6. Judgment -- summary judgment -- grant of appellee's motion affirmed. -- The appellate court affirmed the trial court's grant of appellee's motion for summary judgment.

Appeal from Saline Circuit Court; Gary M. Arnold, Judge; affirmed.

Boswell, Tucker & Brewster, by: Ted Boswell and John Andrew Ellis, for appellants.

Hilburn, Calhoon, Harper, Pruniski & Calhoun, Ltd., by: Sam Hilburn and Christopher R. Hart, for appellee.

John F. Stroud, Jr., Chief Judge. Appellants, James and Mary K. Billingsley, initially filed a complaint against the estate of Samuel Thomas Carlson, Jr., to recover on various promissory notes issued to them by Carlson, Jr.; they later filed an amended complaint to include a cause of action against appellee, Samuel Thomas Carlson, III. Appellee filed a motion for summary judgment on his behalf, and the trial court granted that motion. Appellants now appeal, arguing that the trial court erred in granting appellee's motion for summary judgment. We affirm the trial court's grant of summary judgment to appellee.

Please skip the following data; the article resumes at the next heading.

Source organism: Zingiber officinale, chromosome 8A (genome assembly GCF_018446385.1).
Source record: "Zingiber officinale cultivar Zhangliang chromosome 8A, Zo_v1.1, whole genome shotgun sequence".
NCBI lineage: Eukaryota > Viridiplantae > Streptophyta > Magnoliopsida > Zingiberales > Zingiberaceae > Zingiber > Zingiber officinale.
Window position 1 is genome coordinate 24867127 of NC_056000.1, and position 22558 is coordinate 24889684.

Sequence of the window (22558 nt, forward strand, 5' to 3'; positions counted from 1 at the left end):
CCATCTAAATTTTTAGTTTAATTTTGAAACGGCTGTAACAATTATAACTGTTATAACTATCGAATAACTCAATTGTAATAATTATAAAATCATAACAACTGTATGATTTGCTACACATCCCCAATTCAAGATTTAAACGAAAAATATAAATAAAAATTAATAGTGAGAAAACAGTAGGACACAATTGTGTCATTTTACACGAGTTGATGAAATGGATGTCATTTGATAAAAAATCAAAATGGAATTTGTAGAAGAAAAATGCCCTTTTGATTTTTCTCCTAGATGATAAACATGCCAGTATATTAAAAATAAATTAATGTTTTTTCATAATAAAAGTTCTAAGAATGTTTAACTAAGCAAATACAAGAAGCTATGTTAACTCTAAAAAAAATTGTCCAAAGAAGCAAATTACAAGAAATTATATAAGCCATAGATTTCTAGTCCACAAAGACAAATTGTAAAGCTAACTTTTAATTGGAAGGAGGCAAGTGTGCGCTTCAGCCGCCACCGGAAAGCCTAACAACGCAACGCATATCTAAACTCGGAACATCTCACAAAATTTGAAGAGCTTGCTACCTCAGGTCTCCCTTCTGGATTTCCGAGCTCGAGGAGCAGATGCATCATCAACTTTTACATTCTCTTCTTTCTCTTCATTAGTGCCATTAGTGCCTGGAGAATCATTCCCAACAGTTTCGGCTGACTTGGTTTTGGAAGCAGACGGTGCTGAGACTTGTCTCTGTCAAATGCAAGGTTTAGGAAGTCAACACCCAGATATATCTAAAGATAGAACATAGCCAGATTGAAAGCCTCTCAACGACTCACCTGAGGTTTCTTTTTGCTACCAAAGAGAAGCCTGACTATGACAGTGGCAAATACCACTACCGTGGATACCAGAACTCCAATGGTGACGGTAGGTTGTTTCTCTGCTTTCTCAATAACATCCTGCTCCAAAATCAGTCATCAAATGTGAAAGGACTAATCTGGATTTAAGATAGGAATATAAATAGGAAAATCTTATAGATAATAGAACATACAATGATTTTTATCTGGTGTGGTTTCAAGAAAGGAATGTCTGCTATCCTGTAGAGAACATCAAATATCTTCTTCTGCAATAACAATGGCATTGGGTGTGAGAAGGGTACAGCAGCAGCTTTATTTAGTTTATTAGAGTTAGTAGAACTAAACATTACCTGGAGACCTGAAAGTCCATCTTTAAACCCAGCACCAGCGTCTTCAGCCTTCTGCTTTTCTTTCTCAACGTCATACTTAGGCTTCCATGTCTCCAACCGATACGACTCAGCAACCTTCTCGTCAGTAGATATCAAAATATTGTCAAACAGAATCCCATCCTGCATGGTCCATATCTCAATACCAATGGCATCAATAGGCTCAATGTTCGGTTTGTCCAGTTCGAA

This court set forth the standard of review utilized in determining whether a motion for summary judgment is properly granted in Little Rock Electrical Contractors, Inc. v. Entergy Corp., 79 Ark. App. 337, 341-42, 87 S.W.3d 842, 845 (2002):

We no longer refer to summary judgment as a drastic remedy and now regard it as one of the tools in a trial court's efficiency arsenal. We will only approve the granting of summary judgment when the state of the evidence as portrayed by the pleadings, affidavits, discovery responses, and admissions on file is such that the nonmoving party is not entitled to its day in court because there are not any genuine issues of material facts remaining. All proof submitted must be viewed in the light most favorable to the nonmoving party, and any doubts must be resolved against the moving party. However, it is well settled that once the moving party has established a prima facie entitlement to summary judgment, the burden shifts to the nonmoving party to meet proof with proof and demonstrate the existence of material fact. If there is evidence from which an inconsistent hypothesis might be drawn and reasonable minds might differ, then summary judgment is not proper.